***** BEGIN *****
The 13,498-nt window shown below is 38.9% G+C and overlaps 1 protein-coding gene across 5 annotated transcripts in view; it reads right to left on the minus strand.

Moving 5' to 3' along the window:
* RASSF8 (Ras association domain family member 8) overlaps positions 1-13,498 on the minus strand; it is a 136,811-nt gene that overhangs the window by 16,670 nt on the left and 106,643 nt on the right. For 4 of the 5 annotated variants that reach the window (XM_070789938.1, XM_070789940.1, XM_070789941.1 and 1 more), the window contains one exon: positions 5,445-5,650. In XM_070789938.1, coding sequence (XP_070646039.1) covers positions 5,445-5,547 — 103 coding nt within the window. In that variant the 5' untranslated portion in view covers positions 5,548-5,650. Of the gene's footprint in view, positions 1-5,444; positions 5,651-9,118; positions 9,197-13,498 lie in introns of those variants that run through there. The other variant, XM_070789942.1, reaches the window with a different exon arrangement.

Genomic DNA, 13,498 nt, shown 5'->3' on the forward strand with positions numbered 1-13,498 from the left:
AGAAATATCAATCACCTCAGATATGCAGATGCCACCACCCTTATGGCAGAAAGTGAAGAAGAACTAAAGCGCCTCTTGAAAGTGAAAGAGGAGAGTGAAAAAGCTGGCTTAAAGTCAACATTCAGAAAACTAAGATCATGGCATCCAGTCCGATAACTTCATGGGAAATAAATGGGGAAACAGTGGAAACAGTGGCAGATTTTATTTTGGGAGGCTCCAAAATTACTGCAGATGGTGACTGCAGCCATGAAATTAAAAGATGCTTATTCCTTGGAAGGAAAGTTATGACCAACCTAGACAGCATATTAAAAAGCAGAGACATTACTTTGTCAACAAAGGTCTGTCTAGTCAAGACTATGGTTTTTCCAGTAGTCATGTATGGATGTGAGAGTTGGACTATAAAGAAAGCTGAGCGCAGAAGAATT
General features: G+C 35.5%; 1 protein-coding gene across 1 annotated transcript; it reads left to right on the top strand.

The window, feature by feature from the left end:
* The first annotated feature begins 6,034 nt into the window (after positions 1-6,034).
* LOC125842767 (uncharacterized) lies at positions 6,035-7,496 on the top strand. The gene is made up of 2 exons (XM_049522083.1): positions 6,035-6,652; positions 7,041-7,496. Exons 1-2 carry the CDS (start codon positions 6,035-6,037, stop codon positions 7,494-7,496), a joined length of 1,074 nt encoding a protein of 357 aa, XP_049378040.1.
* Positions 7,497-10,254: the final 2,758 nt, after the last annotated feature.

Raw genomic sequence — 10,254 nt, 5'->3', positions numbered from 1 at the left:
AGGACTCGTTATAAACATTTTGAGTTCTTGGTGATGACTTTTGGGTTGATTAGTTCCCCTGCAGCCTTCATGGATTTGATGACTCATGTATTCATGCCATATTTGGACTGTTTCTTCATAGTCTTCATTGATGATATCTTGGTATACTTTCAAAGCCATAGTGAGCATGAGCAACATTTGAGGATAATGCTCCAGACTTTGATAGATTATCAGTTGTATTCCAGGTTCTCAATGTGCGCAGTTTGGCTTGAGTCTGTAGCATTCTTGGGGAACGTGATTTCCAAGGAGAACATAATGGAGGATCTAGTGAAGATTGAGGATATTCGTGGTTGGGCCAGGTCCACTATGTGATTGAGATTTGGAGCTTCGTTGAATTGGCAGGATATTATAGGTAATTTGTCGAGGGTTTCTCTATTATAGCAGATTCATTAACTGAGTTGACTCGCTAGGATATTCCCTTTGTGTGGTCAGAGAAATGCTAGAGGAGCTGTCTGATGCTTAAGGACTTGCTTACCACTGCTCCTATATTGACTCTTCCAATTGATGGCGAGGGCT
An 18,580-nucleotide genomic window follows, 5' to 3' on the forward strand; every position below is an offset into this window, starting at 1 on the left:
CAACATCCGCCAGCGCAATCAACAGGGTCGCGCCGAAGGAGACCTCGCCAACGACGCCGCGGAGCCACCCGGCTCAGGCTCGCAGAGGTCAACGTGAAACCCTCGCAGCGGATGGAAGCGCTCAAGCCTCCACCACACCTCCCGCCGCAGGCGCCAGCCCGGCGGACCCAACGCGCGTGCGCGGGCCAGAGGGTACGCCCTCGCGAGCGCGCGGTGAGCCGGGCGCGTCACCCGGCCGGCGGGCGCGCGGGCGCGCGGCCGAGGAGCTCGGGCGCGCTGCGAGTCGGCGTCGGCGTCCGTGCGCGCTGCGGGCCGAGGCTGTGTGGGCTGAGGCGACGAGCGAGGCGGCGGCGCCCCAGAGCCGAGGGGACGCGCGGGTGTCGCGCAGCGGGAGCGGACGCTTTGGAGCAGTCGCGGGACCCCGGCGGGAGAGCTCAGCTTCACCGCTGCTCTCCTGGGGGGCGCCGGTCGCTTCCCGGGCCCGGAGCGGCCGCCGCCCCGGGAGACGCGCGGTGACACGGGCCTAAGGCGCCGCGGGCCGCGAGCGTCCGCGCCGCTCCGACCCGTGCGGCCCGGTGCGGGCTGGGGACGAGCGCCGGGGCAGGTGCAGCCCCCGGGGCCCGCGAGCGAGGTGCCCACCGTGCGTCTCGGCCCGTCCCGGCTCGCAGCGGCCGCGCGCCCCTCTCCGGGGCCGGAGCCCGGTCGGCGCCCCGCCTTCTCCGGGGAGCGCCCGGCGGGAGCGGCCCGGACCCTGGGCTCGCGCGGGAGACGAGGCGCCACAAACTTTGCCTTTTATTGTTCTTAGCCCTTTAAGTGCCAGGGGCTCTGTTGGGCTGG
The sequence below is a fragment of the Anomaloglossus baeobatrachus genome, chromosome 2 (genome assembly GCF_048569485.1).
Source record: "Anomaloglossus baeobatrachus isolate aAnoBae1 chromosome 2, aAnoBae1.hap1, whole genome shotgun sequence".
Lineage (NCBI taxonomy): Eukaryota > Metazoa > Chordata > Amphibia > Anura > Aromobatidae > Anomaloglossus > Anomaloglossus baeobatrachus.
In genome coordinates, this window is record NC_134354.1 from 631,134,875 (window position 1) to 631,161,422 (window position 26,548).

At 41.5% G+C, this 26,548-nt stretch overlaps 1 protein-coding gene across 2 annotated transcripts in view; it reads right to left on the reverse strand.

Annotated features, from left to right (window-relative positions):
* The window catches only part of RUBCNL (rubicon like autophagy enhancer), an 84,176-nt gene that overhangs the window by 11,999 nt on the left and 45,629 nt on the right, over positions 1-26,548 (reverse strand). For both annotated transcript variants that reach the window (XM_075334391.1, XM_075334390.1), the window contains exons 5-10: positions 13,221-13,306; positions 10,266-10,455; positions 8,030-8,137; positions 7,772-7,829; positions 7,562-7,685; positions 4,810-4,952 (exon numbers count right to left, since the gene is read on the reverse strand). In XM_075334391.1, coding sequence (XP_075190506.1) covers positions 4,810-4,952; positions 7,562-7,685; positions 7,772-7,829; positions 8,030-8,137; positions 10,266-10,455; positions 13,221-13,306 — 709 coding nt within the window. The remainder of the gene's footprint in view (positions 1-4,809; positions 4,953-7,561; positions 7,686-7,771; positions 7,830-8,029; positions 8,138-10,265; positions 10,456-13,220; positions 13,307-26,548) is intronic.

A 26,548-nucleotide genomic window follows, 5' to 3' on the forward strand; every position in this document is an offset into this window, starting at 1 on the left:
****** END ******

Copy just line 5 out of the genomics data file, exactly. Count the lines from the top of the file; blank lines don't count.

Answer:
AGAAATATCAATCACCTCAGATATGCAGATGCCACCACCCTTATGGCAGAAAGTGAAGAAGAACTAAAGCGCCTCTTGAAAGTGAAAGAGGAGAGTGAAAAAGCTGGCTTAAAGTCAACATTCAGAAAACTAAGATCATGGCATCCAGTCCGATAACTTCATGGGAAATAAATGGGGAAACAGTGGAAACAGTGGCAGATTTTATTTTGGGAGGCTCCAAAATTACTGCAGATGGTGACTGCAGCCATGAAATTAAAAGATGCTTATTCCTTGGAAGGAAAGTTATGACCAACCTAGACAGCATATTAAAAAGCAGAGACATTACTTTGTCAACAAAGGTCTGTCTAGTCAAGACTATGGTTTTTCCAGTAGTCATGTATGGATGTGAGAGTTGGACTATAAAGAAAGCTGAGCGCAGAAGAATT